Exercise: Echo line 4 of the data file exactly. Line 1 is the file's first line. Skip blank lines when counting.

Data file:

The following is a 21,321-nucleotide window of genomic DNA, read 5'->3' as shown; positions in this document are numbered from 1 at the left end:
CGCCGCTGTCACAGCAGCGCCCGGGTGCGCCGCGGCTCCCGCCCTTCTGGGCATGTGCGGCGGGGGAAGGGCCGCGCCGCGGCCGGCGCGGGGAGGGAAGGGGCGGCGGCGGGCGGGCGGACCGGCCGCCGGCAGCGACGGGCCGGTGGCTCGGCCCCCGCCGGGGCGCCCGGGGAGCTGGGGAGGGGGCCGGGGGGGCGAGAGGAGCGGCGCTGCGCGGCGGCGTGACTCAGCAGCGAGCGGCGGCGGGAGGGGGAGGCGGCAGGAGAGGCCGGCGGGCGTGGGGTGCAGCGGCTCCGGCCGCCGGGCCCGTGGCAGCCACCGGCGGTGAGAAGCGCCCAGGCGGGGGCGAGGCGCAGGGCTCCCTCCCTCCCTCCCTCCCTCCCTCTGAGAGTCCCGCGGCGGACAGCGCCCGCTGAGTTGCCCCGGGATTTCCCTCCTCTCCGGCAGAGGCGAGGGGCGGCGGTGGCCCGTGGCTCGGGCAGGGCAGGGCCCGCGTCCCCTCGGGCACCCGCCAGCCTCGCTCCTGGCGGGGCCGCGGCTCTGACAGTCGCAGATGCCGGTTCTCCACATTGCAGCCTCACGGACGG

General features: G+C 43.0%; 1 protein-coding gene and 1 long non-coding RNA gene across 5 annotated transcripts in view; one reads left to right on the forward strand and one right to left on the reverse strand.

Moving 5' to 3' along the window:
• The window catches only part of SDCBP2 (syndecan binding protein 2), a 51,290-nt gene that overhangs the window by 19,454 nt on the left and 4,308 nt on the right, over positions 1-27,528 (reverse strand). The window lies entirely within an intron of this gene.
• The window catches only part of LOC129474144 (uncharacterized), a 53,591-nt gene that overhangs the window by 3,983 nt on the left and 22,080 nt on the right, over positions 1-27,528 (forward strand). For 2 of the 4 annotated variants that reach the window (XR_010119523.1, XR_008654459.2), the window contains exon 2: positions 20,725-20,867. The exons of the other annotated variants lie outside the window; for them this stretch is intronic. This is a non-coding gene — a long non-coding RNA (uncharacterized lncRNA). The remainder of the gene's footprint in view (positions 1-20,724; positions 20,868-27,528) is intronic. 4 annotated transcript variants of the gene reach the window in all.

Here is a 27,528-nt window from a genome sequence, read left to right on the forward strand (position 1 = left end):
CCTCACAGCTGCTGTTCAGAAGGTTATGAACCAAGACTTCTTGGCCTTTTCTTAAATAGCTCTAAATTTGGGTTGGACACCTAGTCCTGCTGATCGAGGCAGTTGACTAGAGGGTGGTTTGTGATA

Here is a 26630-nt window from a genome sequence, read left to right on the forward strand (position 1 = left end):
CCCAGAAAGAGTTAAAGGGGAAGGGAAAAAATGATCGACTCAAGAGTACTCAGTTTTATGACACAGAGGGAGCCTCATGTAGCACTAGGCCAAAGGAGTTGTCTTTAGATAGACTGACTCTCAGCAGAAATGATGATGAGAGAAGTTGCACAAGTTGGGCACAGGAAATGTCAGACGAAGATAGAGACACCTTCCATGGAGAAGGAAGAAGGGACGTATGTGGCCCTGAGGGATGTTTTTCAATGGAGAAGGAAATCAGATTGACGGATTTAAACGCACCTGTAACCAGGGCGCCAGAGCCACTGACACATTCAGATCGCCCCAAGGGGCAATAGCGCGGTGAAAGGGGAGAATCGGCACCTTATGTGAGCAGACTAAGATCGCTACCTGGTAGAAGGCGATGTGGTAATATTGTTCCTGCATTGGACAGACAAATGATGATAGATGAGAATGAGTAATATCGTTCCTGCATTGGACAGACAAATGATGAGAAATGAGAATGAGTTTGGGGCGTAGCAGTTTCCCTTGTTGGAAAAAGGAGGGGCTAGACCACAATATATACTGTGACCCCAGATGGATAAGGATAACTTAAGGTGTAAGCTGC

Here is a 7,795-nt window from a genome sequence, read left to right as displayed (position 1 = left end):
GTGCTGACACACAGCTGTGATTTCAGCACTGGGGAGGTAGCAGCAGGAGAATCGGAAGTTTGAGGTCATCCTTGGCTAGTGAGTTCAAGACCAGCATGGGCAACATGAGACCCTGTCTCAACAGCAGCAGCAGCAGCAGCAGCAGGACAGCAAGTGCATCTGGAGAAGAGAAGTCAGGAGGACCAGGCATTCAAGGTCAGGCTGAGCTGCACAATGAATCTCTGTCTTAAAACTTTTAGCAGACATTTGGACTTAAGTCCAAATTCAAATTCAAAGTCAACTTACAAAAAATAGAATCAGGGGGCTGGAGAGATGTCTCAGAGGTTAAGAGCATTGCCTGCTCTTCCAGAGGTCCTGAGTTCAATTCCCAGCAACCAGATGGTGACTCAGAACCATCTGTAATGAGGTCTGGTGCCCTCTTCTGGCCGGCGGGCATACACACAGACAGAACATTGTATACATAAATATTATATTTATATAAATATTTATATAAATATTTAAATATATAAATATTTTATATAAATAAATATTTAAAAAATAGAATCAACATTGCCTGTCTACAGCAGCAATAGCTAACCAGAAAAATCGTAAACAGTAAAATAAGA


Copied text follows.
Moving 5' to 3' along the window: